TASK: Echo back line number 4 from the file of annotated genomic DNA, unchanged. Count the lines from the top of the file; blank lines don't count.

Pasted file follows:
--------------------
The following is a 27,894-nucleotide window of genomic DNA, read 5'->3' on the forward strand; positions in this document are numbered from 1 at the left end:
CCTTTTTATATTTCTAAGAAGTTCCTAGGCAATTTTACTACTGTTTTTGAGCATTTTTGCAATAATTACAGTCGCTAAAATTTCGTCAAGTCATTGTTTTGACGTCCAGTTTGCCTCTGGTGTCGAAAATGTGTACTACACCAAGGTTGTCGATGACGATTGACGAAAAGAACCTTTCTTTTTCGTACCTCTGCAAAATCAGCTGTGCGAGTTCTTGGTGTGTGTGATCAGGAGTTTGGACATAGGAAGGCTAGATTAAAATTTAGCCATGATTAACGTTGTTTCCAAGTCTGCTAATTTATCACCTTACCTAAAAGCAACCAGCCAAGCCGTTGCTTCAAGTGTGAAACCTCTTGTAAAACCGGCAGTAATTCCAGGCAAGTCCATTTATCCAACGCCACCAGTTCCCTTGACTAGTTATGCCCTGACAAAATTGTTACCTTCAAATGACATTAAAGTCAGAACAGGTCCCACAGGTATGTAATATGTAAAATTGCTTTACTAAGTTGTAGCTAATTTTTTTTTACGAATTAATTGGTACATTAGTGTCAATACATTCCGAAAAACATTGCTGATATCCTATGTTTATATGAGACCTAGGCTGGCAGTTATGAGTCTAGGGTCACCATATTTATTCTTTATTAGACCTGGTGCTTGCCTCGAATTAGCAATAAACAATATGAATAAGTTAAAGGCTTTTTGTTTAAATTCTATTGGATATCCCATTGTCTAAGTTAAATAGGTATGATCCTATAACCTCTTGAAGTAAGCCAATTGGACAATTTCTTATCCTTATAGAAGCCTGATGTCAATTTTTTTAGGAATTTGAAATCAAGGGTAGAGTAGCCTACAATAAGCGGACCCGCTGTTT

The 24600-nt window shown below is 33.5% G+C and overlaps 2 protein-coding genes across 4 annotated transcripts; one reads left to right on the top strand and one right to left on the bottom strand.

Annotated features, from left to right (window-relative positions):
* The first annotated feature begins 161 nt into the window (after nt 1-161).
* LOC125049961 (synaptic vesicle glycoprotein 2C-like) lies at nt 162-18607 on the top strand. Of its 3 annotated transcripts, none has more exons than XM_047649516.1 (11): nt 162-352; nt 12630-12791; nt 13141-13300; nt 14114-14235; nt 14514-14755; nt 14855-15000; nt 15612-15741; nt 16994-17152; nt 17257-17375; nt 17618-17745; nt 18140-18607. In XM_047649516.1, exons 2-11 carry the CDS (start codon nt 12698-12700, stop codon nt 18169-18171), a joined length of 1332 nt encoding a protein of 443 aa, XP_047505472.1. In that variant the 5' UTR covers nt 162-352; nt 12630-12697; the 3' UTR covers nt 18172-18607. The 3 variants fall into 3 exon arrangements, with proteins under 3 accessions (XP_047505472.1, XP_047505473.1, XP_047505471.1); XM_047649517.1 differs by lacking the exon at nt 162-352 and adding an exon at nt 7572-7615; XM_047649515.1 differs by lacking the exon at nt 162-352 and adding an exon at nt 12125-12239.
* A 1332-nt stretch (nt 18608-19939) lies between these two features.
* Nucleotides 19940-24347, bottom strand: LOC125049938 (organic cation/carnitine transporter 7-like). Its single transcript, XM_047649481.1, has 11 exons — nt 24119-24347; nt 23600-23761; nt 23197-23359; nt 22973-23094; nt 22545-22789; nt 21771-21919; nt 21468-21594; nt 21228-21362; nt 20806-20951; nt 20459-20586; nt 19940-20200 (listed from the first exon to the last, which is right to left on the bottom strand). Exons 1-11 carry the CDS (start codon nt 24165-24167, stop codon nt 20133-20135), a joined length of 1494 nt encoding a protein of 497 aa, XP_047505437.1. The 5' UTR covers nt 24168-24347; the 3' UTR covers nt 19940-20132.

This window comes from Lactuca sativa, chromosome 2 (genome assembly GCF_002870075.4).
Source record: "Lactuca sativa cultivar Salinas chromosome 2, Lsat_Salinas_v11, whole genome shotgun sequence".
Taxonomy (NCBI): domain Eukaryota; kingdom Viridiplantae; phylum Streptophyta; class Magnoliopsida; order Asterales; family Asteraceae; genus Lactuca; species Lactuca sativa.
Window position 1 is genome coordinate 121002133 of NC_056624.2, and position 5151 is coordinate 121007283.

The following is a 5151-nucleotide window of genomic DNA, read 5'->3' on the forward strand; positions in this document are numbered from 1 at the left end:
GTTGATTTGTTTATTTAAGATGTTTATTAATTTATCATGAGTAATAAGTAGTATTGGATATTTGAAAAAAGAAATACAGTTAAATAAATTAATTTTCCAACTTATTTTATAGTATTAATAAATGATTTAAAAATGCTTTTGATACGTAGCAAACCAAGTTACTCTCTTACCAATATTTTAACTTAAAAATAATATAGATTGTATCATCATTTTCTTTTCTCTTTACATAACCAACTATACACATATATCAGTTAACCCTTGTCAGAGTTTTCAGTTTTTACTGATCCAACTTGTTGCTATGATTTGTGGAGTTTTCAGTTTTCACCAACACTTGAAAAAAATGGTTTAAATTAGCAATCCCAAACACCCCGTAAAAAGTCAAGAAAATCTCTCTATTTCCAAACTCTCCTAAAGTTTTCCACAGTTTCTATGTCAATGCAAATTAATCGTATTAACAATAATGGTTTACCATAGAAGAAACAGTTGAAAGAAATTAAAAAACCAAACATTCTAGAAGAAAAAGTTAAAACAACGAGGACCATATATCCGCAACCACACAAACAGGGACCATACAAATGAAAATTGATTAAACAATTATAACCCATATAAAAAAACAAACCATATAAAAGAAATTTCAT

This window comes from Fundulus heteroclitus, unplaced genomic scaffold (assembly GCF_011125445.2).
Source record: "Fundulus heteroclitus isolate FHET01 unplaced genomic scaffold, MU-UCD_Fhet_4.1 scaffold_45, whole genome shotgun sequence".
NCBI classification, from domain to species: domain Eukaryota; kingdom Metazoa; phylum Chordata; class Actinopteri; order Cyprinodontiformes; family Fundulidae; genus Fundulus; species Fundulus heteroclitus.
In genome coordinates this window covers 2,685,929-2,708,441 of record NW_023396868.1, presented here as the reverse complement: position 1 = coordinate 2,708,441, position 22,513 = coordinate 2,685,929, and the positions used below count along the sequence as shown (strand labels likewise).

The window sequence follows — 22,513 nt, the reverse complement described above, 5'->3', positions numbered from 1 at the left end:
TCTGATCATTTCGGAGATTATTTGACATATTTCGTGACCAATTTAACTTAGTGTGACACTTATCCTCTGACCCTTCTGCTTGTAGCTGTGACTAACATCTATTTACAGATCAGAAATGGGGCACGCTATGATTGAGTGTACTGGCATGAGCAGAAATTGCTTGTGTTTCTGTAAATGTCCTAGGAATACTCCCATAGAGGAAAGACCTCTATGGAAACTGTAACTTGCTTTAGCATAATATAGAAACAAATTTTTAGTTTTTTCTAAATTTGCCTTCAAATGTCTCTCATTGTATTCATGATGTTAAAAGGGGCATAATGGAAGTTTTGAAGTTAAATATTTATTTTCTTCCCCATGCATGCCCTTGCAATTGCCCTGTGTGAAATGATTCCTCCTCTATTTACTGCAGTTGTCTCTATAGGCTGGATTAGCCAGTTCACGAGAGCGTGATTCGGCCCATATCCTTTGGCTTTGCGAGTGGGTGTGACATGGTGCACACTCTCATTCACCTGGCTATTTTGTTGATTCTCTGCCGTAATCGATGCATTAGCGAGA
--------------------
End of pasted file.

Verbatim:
Annotated features, from left to right (window-relative positions):